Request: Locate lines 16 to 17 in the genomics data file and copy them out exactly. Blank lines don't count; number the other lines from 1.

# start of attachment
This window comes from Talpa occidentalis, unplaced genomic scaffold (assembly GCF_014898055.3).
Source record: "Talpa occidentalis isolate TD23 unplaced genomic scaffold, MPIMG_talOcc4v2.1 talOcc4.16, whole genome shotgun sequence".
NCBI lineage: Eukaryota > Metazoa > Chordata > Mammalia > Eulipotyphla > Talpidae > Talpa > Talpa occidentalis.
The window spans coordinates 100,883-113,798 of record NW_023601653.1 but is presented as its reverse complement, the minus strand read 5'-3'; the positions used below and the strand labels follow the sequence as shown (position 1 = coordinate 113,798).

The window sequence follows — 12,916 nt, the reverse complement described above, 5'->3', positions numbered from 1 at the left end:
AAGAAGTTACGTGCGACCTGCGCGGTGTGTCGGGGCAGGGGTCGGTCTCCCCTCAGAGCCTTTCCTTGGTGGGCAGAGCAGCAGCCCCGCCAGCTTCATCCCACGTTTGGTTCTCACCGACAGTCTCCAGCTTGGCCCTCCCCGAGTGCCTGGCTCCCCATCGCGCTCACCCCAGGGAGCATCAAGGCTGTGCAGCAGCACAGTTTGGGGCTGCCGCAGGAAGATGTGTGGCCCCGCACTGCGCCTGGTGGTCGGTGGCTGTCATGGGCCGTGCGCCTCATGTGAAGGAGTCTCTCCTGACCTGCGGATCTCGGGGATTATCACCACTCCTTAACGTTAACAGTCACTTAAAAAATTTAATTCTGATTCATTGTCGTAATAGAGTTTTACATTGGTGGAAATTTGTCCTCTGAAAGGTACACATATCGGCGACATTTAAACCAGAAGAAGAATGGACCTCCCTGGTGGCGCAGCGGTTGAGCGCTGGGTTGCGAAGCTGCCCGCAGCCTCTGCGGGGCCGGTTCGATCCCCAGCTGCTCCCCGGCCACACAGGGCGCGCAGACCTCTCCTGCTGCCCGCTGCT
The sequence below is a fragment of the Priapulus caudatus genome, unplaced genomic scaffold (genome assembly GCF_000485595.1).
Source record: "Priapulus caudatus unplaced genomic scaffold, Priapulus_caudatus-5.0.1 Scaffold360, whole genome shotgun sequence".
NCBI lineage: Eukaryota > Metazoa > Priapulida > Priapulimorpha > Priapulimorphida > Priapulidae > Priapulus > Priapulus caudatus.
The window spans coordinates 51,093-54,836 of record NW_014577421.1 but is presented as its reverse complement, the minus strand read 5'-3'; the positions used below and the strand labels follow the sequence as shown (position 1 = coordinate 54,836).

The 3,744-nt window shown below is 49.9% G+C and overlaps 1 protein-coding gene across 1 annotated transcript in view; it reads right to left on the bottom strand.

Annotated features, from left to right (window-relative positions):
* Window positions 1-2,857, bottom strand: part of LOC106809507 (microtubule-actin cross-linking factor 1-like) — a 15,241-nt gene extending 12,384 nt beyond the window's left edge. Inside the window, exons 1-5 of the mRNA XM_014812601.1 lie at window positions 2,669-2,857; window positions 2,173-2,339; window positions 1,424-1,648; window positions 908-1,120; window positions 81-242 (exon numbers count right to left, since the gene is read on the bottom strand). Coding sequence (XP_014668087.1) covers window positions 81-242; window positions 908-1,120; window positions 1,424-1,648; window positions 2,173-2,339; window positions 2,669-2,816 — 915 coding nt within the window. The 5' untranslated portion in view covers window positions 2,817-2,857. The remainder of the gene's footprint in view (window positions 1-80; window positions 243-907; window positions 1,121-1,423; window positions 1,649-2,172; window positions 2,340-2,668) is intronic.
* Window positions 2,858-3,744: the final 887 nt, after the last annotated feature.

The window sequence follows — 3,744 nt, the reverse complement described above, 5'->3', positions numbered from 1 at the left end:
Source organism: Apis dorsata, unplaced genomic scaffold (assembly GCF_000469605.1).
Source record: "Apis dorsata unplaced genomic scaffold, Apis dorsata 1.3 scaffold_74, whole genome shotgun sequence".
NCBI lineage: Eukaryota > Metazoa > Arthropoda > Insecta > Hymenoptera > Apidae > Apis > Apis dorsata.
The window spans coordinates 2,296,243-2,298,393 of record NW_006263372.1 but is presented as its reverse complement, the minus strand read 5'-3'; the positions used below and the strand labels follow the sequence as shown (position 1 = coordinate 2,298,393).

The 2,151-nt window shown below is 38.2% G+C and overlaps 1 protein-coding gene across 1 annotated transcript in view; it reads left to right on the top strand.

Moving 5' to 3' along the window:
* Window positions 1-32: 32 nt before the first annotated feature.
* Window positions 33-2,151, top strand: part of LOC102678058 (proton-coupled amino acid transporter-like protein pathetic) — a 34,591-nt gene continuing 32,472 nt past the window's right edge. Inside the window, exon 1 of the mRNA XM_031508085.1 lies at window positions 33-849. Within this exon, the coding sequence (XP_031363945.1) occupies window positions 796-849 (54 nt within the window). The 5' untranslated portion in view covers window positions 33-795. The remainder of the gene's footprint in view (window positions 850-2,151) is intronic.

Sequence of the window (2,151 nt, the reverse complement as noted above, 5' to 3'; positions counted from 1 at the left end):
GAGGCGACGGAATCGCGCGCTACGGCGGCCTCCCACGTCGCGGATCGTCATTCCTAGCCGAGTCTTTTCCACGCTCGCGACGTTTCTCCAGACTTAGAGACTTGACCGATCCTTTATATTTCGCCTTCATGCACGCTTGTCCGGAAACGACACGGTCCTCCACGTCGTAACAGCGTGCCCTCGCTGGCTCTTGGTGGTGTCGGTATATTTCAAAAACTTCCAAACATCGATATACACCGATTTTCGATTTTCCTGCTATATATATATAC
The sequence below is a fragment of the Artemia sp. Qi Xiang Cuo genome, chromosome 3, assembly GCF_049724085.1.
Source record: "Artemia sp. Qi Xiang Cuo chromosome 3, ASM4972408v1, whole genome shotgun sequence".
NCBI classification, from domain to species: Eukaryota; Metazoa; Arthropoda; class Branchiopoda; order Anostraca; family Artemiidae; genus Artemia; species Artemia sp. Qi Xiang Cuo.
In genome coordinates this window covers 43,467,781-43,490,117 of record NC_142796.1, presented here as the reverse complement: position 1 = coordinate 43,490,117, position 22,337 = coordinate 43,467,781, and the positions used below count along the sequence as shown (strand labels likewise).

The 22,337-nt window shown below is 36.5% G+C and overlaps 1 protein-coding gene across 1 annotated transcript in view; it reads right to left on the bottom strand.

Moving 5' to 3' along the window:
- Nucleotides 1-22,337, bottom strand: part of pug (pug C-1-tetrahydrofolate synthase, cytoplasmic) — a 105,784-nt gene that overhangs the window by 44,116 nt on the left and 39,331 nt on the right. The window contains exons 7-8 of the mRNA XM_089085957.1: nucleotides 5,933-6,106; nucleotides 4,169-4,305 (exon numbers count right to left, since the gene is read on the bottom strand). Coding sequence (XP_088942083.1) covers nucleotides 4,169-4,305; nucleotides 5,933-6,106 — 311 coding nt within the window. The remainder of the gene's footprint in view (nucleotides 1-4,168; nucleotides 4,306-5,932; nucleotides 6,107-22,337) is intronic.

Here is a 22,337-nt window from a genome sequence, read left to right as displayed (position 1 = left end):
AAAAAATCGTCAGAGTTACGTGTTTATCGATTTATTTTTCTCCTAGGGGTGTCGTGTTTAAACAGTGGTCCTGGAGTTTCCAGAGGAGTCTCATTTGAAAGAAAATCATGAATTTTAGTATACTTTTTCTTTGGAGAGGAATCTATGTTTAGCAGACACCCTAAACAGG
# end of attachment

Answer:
Source organism: Apis dorsata, unplaced genomic scaffold (assembly GCF_000469605.1).
Source record: "Apis dorsata unplaced genomic scaffold, Apis dorsata 1.3 scaffold_74, whole genome shotgun sequence".